if (blnUseCaching && System.Web.HttpContext.Current != null && System.Web.HttpContext.Current.Cache[strCacheKey] != null)
objLanguage = (Language)System.Web.HttpContext.Current.Cache[strCacheKey];
else
objLanguage = DataAccess.LanguageMethods.GetLanguage(intID, "");
if (blnUseCaching)
System.Web.HttpContext.Current.Cache.Insert(strCacheKey, objLanguage, DataAccess.LanguageMethods.GetCacheDependency());
return objLanguage;
}

In DAL (DataAccess.LanguageMethods)

public static SqlCacheDependency GetCacheDependency()
{
SqlCacheDependency dep = null;

try
{
dep = new SqlCacheDependency("app", "dbo.tblLanguages");
}
catch (TableNotEnabledForNotificationException)
{
SqlCacheDependencyAdmin.EnableTableForNotifications(DataAccessUtilities.ConnectionString(), "dbo.tblLanguages");
dep = new SqlCacheDependency("app", "dbo.tblLanguages");
}

return dep;
}

public static Language GetLanguage(int intID, string strURLFolder)
{
IDataReader dr = null;
Language objLanguage = null;

Object[] arrParamValues = new Object[1];
arrParamValues[0] = intID;
dr = DataAccessUtilities.GetDataReaderFromProcedure(DataAccessUtilities.ConnectionString(), "spGetLanguage", arrParamValues);
try
{
if (dr.Read())
{
objLanguage = new Language(dr.GetByte(0), dr.GetString(1), dr.GetString(2), dr.GetString(3), dr.GetString(4));
}
}
catch (Exception ex)
{
throw (ex);
}
finally
{
dr.Close();
}
return objLanguage;
}


Creating a Dependency on More Than One Table


In many, perhaps most, situations database queries involve more than one table – and hence it wouldn’t be necessary to tie the cache to each. SQLCacheDependencies can only be associated with a single table however.

The key here is to make use of the AggregateCacheDependency – a mechanism for combining several other types of dependency to a single one, such that a change in any of the dependent tables or files will cause the cache to be flushed.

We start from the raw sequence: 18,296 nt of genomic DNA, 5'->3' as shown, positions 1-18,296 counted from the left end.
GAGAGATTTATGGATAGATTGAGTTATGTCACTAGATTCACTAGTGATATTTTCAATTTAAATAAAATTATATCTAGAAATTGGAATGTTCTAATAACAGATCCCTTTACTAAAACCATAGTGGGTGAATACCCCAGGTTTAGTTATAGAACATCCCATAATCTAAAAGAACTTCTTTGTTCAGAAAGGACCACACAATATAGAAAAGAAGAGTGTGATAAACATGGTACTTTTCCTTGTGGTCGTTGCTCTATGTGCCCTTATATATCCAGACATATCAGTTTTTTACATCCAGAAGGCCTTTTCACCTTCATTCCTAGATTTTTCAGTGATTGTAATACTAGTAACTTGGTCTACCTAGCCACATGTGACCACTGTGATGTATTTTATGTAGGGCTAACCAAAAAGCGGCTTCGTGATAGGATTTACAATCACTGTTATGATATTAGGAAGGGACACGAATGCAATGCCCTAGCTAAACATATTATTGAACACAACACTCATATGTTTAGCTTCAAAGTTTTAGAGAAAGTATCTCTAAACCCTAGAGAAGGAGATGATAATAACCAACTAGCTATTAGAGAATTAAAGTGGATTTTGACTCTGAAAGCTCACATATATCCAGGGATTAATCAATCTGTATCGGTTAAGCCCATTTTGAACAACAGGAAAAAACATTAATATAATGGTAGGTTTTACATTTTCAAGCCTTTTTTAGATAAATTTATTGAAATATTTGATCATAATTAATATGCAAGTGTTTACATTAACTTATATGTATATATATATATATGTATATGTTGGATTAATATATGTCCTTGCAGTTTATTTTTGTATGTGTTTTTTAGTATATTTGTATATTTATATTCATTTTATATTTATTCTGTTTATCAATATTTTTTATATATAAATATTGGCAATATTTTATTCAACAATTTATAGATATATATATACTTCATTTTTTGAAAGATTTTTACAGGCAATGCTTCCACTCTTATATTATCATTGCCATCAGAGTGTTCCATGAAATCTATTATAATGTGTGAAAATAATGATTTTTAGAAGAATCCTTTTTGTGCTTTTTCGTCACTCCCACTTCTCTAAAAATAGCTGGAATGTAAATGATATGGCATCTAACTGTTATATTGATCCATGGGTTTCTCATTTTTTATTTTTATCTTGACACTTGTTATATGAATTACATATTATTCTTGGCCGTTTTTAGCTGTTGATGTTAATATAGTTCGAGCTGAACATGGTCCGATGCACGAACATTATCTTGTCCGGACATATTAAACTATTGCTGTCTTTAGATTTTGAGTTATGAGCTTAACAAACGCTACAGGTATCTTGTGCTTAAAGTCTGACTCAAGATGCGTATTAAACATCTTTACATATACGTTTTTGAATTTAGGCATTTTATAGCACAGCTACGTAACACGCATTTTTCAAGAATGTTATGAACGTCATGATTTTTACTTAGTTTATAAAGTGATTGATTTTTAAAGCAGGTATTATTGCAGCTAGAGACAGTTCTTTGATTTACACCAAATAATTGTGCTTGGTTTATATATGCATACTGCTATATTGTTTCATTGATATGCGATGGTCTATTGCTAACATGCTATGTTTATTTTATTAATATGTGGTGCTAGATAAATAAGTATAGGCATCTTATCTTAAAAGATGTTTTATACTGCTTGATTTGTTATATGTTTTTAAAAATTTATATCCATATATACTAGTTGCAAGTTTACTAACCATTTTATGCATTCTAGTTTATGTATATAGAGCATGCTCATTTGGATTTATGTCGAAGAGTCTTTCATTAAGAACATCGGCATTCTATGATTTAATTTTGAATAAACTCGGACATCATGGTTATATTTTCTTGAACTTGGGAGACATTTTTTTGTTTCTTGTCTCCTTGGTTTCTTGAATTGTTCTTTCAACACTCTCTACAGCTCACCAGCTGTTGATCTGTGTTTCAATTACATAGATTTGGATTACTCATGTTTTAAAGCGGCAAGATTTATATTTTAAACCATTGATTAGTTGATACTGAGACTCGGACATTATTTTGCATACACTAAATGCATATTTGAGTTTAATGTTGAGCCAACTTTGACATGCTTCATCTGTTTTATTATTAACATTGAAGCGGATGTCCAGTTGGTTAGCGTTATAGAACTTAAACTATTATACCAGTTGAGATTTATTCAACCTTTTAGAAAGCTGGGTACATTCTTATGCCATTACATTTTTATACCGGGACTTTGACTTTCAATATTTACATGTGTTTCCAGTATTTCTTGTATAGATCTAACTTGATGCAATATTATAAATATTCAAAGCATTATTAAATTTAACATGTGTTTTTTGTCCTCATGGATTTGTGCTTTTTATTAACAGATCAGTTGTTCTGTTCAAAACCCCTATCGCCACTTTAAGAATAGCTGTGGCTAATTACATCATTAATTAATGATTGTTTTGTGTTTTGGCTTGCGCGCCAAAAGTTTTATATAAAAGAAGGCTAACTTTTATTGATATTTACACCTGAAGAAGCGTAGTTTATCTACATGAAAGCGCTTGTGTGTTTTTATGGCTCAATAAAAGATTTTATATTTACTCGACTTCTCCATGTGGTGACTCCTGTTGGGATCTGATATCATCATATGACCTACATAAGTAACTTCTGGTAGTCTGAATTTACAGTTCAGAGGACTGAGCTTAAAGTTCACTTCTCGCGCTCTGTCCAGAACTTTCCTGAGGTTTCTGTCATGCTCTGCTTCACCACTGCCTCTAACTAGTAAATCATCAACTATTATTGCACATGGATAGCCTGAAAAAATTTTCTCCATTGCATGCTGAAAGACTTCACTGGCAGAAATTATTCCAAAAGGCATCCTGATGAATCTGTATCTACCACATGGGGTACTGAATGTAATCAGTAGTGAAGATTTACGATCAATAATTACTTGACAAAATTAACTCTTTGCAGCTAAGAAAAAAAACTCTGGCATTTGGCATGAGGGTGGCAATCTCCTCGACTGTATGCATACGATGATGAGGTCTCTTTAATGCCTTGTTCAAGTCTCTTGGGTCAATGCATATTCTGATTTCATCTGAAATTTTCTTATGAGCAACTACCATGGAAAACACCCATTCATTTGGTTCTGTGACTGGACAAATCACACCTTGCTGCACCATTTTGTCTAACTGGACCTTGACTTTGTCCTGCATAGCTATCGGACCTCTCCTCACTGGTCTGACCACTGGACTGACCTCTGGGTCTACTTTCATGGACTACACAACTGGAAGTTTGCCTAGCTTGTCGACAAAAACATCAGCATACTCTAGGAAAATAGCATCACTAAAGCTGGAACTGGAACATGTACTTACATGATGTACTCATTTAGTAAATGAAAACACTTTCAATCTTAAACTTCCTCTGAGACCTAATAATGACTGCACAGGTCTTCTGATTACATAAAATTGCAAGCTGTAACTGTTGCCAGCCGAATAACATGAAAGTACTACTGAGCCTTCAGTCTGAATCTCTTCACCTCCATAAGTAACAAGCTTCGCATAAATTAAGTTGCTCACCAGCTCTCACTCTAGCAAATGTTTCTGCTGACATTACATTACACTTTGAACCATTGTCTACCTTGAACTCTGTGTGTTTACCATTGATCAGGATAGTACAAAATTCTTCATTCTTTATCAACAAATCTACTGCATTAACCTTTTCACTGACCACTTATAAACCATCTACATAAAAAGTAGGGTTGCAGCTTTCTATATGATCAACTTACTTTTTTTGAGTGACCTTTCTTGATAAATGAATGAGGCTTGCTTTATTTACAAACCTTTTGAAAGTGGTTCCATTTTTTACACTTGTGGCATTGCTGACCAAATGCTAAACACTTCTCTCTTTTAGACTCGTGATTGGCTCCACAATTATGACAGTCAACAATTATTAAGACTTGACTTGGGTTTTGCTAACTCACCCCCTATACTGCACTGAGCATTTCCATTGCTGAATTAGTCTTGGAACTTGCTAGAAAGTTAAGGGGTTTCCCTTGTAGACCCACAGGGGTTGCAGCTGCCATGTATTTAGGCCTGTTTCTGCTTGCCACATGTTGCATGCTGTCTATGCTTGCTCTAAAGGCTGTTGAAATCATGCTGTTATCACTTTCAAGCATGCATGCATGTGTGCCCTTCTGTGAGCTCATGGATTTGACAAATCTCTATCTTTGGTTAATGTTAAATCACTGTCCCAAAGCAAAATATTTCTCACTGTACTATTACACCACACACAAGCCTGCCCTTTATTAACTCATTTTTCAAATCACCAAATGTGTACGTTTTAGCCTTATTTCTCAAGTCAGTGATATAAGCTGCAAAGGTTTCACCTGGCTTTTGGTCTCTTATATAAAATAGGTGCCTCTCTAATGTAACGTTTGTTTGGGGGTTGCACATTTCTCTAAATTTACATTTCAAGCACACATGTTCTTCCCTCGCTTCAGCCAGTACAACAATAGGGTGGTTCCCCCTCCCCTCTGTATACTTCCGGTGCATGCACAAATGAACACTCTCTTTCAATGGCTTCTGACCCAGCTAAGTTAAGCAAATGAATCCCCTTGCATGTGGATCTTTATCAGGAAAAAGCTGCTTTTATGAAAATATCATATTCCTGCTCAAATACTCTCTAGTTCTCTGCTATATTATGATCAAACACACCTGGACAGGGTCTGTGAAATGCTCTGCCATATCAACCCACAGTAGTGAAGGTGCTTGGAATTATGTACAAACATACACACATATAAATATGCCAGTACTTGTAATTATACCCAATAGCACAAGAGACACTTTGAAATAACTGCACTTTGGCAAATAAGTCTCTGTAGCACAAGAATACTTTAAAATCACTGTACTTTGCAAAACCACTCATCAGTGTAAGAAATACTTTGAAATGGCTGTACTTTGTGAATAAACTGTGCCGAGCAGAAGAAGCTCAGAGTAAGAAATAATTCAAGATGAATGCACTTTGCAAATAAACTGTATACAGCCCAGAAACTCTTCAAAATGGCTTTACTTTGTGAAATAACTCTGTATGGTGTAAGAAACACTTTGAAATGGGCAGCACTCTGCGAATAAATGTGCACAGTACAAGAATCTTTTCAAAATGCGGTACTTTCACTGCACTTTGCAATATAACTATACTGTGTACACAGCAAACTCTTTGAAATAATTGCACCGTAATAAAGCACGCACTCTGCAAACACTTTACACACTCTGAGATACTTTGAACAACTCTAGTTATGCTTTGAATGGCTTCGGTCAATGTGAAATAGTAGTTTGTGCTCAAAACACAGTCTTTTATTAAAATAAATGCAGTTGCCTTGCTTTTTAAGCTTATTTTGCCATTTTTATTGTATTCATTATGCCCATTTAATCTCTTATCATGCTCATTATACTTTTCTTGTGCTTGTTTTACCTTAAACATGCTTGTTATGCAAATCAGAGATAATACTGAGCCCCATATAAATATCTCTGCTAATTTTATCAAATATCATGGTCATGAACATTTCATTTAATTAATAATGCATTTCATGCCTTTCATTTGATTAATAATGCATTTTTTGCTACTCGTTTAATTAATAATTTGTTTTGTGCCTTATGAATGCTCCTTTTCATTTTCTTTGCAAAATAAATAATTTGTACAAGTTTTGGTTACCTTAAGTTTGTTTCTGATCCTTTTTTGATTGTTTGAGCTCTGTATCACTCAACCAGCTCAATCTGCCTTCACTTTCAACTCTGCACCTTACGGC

SqlCacheDependency
dep1 = new SqlCacheDependency ("app", "tblUsers"),
dep2 = new SqlCacheDependency ("app", "tblRoles"),

AggregateCacheDependency depAgg = new AggregateCacheDependency ();
depAgg.Add (dep1, dep2);

Cache.Insert ("Users", data, depAgg);

For more details head to MSDN

For details on how to use this technique with older versions of SQL server again there is information at MSDN and ASP.Net Resources

Thursday, 2 April 2009

Coding HTML Emails

Today had to spend some time HTML coding up some email newsletters. There's a certain guilty pleasure in this... as for a while you have to forget about web standards, and (as Prince almost said) code like it's 1999.

Due to the variability in rendering HTML in all the various email and webmail clients, this means using tables, font tags etc.

So here's my checklist of coding issues that I try to follow when presented with an HTML email design to code up:
  • Ask the designer to avoid background images - particularly with light coloured text overlayed. Reason being if the background isn't displayed, the text will be illegible. So use solid colours. Failing that, I make sure I put a background colour on as well.
  • Use tables for layout.
  • Don't use any external CSS - only inline.
  • Even then, use alternate means to be sure what you require will come out. For example if I need text at a particular size, I'll put <span> tags inside <font> tags, e.g.

    <font face="arial">
    <span style="font-size: 32px">
    Big text
    </span>
    </font>
Here's some links to others offering tips on this subject: